Second, I’ll do a deep vacuum on the tank. It could be the plants. Some melted just a tiny bit but they’re looking good again.
 
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jdhef

Moderator
Member
Well actually...I believe the minimum recommended tank size for neon tetras is 20g. They apparently are pretty active fish and require more swim space than 10 gallons. Also, I do not think that neon tetras are temperature compatible with a betta. Betta's require a water temp of 79 to 81 degrees, whereas neon tetra's I believe require a tank temp in the low to mid 70's.

But you are correct in wanting to stock slowly.
 
  • Thread Starter

alliemac

Member
jdhef said:
Well actually...I believe the minimum recommended tank size for neon tetras is 20g. They apparently are pretty active fish and require more swim space than 10 gallons. Also, I do not think that neon tetras are temperature compatible with a betta. Betta's require a water temp of 79 to 81 degrees, whereas neon tetra's I believe require a tank temp in the low to mid 70's.

But you are correct in wanting to stock slowly.
I got 50/50 responses on the Tetras so I thought I’d try. I feel bad that they didn’t survive so I’ll definitely wait until I get my house in March. That way I can get at least a 20 gallon if not more for any more fish. I’ll probably go with guppies or mollies who are more compatible next time. But yeah, I didn’t want to overload the tank and glad I wasn’t able to do the full school.

I can tell my betta doesn’t mind others being in his tank, but I think he feels happier with the tetras gone. I think he likes the shrimp since they’re a bit slower and don’t fly by him.

I appreciate everyone’s help!
 

sinned4g63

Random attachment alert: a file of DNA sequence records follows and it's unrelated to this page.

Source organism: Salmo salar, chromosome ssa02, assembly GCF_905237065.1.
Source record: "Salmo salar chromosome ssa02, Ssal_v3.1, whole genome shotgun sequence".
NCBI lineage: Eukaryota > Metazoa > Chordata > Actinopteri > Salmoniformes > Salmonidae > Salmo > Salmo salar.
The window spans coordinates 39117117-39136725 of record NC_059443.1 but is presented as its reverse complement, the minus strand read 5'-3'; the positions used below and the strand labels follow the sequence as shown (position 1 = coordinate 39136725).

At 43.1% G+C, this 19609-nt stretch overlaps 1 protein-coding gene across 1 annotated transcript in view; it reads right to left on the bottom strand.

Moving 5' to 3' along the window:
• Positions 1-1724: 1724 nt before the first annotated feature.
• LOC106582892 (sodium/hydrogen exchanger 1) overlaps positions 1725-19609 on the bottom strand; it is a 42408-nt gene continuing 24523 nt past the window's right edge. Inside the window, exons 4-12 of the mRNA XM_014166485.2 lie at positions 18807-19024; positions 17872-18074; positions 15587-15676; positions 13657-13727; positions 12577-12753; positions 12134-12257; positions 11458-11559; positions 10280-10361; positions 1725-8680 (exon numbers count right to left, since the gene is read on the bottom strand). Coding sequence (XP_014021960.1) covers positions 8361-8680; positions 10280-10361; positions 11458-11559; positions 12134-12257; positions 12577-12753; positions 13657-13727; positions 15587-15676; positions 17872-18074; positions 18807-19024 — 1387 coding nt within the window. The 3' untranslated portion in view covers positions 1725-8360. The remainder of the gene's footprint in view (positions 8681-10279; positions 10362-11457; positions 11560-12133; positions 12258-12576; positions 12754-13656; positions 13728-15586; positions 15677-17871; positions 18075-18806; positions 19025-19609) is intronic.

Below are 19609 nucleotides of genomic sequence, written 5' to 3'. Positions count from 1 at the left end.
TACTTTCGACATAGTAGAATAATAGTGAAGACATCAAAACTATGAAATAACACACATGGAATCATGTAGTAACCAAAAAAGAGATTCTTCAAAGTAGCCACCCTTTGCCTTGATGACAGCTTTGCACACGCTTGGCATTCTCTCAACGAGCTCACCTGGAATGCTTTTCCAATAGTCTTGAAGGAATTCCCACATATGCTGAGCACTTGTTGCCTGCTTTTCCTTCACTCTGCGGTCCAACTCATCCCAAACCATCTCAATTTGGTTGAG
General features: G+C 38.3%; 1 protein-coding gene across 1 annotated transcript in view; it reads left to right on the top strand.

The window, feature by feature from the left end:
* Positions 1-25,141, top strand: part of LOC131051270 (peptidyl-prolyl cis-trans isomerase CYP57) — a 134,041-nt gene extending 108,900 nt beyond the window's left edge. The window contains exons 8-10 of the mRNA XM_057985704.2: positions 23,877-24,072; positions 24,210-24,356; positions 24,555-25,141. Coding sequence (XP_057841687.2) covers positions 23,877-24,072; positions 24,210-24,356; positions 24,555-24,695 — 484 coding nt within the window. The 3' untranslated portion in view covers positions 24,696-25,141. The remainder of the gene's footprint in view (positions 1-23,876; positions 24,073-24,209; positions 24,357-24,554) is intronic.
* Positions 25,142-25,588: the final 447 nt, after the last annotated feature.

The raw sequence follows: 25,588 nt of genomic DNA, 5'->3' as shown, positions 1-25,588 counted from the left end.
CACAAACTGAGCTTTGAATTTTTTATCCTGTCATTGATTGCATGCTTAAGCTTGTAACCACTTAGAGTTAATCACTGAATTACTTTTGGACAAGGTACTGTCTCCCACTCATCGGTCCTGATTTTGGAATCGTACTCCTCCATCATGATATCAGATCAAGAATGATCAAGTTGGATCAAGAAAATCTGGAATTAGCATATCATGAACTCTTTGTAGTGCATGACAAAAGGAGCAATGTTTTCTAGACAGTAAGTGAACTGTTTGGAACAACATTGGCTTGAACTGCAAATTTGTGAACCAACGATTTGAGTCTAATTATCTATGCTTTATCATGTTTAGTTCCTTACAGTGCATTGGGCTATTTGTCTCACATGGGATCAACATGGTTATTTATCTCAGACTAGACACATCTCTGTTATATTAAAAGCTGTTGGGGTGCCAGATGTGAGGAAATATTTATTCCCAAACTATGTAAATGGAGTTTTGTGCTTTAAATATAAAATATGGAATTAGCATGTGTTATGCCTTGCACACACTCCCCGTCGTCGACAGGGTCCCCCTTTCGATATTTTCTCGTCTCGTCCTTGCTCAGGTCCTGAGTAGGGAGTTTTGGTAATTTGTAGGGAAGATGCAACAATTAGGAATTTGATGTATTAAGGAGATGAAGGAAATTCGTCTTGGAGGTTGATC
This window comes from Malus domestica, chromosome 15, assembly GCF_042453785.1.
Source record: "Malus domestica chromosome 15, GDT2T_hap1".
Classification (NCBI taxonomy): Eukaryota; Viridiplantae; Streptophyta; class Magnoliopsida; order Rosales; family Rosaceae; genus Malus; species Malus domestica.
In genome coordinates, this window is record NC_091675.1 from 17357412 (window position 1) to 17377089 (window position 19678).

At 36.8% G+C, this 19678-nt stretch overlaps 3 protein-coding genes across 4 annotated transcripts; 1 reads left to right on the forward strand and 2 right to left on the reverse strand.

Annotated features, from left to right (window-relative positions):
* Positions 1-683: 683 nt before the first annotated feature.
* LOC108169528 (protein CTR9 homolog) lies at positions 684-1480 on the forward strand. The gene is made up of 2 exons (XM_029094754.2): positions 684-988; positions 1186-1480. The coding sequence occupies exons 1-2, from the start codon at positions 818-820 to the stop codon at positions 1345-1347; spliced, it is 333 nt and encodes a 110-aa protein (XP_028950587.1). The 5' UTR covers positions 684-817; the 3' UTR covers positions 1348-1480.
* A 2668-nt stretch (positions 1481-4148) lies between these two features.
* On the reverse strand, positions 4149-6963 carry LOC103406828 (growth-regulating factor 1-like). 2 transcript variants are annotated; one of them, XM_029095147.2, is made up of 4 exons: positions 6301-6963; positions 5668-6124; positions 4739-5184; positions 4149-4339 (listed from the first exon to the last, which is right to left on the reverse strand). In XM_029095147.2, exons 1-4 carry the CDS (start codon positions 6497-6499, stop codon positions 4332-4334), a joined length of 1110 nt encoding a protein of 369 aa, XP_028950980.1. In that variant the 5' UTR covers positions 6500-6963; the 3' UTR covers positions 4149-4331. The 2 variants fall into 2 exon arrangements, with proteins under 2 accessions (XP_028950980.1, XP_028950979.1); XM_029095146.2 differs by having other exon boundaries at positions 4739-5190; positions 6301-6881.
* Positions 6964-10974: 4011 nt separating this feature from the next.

Member
alliemac said:
First, I understand they need a school of 6, but who adds 6 fish to a 10 gallon tank in one day? I was working on bioload first.

Second, I’ll do a deep vacuum on the tank. It could be the plants. Some melted just a tiny bit but they’re looking good again.
I didn't mean that as criticism just that it could have been stress and resulted in poor health or something related.. but when I did my 10 gallon I added 11 fish after it was cycled so I'm guilty of doing all that in the same day. 7 green tetras and 4 fancy guppies but the guppies have all gone.
 
  • Thread Starter

alliemac

Member
sinned4g63 said:
I didn't mean that as criticism just that it could have been stress and resulted in poor health or something related.. but when I did my 10 gallon I added 11 fish after it was cycled so I'm guilty of doing all that in the same day. 7 green tetras and 4 fancy guppies but the guppies have all gone.
Haha. It’s ok. I wasn’t trying to sound mean when responding. I freak out a lot and have heard about ammonia spikes killing fish and have heard that three is max in smaller tanks. I really think stress/fear was the issue though. Whether it was the small group or my betta scaring them. Their color kept going in and out and I know that means stress or fear.